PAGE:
Some $8.9 billion of loans packaged into commercial mortgage-backed securities since the financial crisis are supported by Houston-area offices, malls and hotels, Morgan Stanley analyst Richard Hill said in a note Monday. And, across Texas, almost $30 billion of these loans have exposure to official disaster areas, according to Trepp, a specialist firm that tracks such debt.
Harvey, which has already broken the nation’s rainfall record for a single storm, couldn’t come at a worse time for the epicenter of the U.S. oil industry. A three-year slump in energy prices that’s seen oil average $49 per barrel this year has sent Houston office vacancies soaring and propelled some loans tied to the region’s property on to credit graders’ watch lists.
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“The area in general has been on everyone’s radar,” according to Kin Lee, a money manager at Angel Oak Capital Advisors, which manages $7 billion.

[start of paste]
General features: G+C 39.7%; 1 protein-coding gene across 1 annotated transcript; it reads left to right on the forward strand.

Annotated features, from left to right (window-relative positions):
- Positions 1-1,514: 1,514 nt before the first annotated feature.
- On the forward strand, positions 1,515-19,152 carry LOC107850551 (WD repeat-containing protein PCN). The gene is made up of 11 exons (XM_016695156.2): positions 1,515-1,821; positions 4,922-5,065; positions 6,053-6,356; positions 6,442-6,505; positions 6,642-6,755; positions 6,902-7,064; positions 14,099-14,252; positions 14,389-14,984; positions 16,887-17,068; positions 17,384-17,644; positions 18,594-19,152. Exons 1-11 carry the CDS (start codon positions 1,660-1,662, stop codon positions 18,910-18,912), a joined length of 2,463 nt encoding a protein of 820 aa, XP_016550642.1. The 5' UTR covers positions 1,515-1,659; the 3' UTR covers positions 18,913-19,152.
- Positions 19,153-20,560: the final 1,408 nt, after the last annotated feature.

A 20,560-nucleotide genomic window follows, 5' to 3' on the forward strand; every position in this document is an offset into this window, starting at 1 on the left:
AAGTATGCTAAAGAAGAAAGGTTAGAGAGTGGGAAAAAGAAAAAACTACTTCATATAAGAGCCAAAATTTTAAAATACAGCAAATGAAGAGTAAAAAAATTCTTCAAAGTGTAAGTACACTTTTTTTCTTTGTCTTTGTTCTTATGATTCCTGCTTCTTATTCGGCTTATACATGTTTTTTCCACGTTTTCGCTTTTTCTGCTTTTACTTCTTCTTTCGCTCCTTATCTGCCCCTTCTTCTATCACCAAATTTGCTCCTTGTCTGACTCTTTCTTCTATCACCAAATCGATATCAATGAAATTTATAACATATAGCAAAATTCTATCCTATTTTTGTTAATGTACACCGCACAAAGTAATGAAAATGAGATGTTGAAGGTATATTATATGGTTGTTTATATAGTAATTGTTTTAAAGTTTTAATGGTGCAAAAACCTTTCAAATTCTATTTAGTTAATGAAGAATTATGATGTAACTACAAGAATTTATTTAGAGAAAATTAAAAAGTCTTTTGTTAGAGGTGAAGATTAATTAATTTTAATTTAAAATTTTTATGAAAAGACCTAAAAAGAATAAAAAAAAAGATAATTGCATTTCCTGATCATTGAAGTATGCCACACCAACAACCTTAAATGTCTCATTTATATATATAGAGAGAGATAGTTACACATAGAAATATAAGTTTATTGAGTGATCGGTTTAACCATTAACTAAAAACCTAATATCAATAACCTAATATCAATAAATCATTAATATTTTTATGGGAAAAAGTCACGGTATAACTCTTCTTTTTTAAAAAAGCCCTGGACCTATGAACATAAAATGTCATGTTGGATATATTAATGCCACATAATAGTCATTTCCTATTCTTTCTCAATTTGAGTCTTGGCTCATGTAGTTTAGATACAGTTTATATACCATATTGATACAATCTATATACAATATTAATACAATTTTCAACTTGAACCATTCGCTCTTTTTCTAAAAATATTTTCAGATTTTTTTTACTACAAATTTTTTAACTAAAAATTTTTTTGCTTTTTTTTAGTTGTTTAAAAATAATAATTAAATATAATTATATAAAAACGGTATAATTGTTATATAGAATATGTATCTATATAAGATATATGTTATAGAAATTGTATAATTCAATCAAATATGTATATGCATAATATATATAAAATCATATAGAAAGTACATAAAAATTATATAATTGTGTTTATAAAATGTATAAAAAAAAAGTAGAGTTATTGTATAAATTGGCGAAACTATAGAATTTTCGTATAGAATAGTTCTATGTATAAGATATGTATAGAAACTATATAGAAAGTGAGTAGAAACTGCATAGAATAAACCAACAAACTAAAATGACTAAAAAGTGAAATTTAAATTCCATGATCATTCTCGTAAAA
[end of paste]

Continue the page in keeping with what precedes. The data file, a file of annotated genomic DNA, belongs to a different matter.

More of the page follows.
While insurance policies historically shield properties from major disaster-related losses, secured debt may now require a closer look.
Commercial mortgage-backed bonds tied to Houston-area buildings have an average 3.5% exposure to the city, but that climbs as high as 19.2% for some notes, according to Morgan Stanley.
Before the storm, cutbacks at energy companies and a glut of new buildings were already taking their toll on Houston.
More than 19% of office space stood empty in the three months through June, up from 14% just three years ago, according to Reis Inc., a real estate research firm that sees nationwide vacancies at 16%. About 11 million square feet of space is available to sublease in the city, the most since at least 1998, according to CBRE Group Inc.